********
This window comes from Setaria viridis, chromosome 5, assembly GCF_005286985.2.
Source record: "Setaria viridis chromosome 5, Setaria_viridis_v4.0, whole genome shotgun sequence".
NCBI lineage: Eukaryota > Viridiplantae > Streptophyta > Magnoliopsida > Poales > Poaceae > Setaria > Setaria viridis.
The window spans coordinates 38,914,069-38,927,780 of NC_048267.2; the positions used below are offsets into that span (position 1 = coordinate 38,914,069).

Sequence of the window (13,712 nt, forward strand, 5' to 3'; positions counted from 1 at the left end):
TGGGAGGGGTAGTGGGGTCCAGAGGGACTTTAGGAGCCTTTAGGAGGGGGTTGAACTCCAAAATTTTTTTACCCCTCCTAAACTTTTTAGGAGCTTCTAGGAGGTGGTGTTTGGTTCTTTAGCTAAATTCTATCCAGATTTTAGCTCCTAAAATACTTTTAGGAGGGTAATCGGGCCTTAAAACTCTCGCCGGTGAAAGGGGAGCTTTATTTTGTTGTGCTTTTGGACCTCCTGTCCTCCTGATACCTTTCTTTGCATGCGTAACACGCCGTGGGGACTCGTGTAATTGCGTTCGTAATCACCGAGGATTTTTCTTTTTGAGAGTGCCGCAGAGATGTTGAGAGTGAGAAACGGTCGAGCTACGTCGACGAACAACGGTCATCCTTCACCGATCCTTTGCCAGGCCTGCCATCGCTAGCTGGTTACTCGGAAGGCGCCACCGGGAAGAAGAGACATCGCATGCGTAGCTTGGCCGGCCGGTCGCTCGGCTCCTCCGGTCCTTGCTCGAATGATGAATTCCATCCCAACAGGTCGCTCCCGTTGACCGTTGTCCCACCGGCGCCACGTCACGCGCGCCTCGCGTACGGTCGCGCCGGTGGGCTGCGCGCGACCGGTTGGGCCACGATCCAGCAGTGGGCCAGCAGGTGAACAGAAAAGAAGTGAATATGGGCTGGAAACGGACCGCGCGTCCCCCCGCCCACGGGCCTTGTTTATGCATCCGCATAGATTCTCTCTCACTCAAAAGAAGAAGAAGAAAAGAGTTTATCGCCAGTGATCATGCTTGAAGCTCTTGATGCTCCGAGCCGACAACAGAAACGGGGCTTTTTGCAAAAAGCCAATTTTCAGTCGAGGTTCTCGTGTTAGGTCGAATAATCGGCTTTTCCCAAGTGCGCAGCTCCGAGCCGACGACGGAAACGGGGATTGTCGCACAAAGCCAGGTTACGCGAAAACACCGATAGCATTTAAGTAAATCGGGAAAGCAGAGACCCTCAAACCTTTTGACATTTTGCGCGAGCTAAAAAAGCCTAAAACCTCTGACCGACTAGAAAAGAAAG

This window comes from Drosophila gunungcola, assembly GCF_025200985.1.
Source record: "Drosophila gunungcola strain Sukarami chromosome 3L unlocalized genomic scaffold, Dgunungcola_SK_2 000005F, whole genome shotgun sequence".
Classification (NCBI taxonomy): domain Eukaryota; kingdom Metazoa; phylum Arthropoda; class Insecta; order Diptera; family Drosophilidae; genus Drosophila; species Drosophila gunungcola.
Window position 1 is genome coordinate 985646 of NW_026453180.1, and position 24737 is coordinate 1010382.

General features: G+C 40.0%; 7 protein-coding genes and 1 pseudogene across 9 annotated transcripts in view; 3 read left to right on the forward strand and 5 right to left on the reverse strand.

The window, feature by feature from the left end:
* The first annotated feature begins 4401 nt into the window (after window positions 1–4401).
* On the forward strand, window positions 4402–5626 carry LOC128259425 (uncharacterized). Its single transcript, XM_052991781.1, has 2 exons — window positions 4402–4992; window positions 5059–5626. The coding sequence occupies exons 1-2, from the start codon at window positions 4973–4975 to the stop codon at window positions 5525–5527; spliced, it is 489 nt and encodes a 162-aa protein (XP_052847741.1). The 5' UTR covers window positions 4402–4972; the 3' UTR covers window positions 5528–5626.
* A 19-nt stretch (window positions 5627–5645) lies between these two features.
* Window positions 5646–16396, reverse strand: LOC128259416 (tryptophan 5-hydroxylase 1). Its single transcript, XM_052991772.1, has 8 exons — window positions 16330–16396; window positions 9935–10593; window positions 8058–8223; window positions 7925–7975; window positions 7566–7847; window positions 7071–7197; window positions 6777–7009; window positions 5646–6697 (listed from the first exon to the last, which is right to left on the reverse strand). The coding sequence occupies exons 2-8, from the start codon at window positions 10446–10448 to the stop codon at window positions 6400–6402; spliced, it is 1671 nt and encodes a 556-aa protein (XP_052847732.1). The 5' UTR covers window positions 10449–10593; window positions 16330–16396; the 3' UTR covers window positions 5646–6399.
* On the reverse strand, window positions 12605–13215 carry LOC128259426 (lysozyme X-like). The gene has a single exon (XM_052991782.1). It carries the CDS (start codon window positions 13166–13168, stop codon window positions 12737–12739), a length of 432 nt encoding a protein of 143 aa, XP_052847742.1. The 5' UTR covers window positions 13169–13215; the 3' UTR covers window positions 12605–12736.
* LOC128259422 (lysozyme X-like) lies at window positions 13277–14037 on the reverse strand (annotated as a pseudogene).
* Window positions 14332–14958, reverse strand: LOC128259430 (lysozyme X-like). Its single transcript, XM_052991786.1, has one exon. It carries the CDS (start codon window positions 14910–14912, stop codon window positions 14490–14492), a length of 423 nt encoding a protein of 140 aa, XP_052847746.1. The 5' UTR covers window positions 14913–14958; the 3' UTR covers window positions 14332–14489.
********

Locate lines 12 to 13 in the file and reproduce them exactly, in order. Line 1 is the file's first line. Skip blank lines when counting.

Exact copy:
The window, feature by feature from the left end:
* The first annotated feature begins 4401 nt into the window (after window positions 1–4401).